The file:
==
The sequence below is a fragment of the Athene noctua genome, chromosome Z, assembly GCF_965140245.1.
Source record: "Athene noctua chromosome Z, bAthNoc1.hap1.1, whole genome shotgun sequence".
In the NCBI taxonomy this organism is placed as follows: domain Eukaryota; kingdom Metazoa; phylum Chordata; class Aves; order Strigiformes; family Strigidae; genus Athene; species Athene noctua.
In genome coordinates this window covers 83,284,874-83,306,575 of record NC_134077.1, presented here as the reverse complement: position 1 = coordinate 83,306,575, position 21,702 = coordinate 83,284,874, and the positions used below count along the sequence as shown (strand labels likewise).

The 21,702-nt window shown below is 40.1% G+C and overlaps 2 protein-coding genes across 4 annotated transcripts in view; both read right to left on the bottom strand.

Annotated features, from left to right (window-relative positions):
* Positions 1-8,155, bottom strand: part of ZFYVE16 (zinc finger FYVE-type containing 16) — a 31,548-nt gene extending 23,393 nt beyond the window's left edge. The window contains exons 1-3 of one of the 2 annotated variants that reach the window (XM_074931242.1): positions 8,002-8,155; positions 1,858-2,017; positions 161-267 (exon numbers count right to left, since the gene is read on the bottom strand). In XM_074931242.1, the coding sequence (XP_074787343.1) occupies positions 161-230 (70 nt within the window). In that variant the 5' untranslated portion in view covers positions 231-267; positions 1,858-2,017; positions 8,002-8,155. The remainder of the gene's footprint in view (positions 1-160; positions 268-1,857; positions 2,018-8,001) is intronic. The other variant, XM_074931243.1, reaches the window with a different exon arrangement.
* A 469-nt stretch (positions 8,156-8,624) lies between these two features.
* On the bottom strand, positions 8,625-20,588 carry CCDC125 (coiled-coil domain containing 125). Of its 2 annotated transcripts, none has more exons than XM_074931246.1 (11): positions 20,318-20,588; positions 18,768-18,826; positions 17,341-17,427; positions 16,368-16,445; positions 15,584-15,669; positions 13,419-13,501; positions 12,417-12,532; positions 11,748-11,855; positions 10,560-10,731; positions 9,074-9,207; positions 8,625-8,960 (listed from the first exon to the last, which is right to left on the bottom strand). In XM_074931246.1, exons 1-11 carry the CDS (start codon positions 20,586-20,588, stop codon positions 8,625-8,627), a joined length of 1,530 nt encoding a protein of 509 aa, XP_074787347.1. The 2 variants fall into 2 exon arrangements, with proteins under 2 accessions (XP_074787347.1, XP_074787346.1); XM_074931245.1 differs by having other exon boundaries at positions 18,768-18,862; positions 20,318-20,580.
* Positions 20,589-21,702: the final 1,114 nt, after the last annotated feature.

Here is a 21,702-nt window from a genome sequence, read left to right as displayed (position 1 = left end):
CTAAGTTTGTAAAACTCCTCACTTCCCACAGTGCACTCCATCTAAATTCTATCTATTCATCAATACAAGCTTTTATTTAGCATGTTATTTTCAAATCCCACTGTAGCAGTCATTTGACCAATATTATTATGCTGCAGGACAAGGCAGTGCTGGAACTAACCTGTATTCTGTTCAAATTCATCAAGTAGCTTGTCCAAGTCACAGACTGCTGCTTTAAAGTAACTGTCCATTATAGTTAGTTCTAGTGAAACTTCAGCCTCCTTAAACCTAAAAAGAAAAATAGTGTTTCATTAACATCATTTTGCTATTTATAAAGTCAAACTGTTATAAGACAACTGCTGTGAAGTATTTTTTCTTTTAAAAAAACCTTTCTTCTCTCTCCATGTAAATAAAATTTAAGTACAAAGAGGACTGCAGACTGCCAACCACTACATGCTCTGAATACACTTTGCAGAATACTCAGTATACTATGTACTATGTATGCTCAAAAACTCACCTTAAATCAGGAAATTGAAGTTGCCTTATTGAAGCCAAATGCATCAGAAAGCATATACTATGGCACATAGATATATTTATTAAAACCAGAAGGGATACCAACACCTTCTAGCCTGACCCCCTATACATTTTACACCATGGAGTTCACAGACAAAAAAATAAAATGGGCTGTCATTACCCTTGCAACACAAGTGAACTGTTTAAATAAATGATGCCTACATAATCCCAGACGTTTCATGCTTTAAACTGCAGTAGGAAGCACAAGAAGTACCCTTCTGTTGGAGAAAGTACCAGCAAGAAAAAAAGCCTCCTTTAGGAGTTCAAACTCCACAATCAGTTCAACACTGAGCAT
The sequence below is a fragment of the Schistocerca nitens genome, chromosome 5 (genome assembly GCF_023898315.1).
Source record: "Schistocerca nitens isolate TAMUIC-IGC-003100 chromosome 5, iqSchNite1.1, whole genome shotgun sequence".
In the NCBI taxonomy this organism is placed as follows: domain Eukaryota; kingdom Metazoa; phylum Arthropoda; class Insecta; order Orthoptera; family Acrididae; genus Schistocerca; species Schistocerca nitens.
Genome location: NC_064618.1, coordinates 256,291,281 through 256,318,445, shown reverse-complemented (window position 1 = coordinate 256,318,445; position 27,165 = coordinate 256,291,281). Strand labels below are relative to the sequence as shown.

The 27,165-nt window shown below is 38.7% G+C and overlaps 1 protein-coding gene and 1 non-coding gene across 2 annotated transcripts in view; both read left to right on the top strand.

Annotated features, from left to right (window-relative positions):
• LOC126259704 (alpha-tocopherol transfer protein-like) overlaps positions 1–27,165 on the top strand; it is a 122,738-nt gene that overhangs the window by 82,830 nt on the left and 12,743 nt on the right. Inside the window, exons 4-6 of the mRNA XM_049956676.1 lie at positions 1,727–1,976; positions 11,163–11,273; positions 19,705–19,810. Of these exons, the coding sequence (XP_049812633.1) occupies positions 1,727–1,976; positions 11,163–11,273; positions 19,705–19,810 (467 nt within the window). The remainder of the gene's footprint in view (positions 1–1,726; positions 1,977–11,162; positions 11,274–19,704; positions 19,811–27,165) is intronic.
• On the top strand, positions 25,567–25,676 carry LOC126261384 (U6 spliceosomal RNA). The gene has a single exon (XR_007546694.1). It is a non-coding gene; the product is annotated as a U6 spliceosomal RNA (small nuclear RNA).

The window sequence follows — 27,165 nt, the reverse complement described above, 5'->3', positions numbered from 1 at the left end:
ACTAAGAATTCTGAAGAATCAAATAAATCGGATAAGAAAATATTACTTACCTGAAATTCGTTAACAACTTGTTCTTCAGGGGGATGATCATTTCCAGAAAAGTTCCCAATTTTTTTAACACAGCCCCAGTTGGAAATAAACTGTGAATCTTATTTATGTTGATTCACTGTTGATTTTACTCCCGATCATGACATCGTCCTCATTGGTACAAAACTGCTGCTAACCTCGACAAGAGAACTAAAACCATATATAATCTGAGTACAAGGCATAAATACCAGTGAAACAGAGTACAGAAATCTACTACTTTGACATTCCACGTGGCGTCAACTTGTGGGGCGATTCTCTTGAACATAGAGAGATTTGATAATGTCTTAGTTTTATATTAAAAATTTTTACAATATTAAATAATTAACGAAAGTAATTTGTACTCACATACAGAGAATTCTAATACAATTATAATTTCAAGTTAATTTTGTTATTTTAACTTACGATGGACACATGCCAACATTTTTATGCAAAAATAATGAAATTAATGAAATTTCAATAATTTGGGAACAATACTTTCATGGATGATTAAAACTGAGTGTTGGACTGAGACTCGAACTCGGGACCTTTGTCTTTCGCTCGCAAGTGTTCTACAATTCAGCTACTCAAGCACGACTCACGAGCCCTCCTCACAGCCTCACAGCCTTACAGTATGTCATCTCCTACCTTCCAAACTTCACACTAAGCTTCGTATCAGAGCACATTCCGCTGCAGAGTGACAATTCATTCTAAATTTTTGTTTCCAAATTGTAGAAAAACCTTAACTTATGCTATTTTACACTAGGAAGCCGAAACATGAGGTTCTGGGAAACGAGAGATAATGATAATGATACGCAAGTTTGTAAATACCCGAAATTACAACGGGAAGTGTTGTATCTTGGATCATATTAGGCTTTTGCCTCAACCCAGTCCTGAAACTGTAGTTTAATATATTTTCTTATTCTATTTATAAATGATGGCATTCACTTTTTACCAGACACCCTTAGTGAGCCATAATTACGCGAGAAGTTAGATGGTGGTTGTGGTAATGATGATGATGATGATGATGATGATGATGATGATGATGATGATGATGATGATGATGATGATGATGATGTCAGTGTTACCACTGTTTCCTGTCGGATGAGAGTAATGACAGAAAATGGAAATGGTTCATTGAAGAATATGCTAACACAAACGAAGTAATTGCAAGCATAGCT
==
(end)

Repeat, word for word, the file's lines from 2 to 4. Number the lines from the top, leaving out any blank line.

Source record: "Athene noctua chromosome Z, bAthNoc1.hap1.1, whole genome shotgun sequence".
In the NCBI taxonomy this organism is placed as follows: domain Eukaryota; kingdom Metazoa; phylum Chordata; class Aves; order Strigiformes; family Strigidae; genus Athene; species Athene noctua.
In genome coordinates this window covers 83,284,874-83,306,575 of record NC_134077.1, presented here as the reverse complement: position 1 = coordinate 83,306,575, position 21,702 = coordinate 83,284,874, and the positions used below count along the sequence as shown (strand labels likewise).